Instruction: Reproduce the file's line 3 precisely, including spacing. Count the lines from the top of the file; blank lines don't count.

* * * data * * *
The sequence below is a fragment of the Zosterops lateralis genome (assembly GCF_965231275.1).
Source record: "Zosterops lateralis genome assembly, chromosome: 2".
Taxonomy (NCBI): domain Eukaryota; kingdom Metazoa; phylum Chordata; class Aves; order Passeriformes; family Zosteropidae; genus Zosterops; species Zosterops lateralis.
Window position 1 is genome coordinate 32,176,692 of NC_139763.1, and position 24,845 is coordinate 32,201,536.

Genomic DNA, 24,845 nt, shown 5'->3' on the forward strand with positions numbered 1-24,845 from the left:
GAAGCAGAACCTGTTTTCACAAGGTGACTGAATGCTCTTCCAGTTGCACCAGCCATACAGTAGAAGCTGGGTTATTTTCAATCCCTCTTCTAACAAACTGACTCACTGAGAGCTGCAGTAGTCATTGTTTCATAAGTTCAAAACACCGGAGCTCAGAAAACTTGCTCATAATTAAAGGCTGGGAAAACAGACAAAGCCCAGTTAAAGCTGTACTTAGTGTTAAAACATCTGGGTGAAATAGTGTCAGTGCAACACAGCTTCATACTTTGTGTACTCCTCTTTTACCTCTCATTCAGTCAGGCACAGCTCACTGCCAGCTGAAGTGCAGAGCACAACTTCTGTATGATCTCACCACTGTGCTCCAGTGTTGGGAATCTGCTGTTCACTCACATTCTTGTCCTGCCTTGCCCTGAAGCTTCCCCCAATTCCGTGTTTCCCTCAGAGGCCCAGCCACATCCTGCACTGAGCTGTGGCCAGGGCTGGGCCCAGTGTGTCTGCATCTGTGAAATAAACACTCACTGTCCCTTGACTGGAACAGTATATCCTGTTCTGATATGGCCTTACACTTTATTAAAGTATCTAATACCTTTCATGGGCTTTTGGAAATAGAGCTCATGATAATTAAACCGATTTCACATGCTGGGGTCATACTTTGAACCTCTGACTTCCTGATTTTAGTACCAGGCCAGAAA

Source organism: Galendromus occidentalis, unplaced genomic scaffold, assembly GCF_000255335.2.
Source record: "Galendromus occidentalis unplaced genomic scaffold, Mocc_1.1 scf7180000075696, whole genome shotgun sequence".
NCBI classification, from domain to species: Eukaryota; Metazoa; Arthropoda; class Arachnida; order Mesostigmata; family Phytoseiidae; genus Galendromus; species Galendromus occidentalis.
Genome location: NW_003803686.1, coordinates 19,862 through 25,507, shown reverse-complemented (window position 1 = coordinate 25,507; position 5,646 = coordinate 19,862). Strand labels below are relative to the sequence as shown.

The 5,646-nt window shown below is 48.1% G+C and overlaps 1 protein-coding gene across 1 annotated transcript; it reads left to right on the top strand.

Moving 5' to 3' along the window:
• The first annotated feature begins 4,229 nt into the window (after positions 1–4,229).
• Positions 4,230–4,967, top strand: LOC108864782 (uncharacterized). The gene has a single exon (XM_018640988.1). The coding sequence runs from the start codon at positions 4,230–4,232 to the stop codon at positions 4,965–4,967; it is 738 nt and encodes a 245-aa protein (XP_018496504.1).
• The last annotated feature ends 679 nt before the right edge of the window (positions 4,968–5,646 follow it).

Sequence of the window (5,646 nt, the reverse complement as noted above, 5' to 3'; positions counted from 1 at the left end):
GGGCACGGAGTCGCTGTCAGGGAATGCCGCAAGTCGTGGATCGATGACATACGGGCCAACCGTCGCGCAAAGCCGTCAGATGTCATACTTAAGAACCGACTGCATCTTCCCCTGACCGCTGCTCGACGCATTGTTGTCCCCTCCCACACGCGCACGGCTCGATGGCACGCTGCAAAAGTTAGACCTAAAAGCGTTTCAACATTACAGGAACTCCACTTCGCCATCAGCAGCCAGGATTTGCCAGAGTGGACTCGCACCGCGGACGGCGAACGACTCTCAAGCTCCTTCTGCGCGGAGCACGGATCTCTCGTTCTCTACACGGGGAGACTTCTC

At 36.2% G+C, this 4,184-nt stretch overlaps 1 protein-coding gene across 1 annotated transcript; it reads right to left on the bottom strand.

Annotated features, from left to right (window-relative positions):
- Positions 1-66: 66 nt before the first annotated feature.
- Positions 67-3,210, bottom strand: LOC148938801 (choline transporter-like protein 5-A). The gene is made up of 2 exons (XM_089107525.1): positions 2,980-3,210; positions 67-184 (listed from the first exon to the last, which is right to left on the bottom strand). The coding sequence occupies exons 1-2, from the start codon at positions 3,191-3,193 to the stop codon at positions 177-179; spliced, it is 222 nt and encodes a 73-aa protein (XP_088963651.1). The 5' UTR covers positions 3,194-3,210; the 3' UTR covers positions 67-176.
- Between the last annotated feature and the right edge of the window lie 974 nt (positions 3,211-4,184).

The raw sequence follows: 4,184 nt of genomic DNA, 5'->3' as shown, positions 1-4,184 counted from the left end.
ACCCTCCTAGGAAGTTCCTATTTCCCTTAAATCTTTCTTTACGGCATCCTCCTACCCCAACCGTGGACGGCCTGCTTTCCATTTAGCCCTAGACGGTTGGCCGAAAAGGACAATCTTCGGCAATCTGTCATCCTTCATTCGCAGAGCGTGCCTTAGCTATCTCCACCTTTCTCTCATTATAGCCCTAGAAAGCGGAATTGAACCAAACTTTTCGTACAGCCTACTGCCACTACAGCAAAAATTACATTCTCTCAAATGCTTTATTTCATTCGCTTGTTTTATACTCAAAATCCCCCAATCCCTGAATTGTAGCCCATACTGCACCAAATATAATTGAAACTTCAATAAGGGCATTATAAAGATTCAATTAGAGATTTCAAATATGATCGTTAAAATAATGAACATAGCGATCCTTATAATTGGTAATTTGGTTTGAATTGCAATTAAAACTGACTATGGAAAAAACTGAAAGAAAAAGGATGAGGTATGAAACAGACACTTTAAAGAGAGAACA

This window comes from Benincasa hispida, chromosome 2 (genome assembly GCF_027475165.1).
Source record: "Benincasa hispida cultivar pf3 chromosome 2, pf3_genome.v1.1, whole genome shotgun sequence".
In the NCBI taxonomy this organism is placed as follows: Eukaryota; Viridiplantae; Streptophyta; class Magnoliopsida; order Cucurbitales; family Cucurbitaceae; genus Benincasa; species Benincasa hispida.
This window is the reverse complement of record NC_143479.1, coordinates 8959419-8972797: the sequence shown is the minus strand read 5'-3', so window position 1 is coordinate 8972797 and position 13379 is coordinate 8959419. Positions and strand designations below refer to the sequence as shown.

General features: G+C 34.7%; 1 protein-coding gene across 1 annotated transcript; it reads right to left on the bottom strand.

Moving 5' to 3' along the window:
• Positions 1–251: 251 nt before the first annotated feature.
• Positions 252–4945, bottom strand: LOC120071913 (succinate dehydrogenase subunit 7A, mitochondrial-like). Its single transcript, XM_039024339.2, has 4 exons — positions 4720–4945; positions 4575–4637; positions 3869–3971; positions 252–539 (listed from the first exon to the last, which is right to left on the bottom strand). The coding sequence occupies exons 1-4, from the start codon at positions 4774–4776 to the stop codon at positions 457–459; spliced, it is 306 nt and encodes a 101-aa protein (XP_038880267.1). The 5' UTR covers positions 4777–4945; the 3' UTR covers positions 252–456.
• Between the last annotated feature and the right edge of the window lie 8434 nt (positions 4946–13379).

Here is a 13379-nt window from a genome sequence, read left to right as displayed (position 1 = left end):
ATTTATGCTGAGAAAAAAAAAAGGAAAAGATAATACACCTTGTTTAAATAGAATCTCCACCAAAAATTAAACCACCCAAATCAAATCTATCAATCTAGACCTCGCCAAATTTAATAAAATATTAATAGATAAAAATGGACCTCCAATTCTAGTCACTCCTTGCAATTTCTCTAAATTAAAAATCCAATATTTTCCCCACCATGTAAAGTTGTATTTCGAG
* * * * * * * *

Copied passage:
Taxonomy (NCBI): domain Eukaryota; kingdom Metazoa; phylum Chordata; class Aves; order Passeriformes; family Zosteropidae; genus Zosterops; species Zosterops lateralis.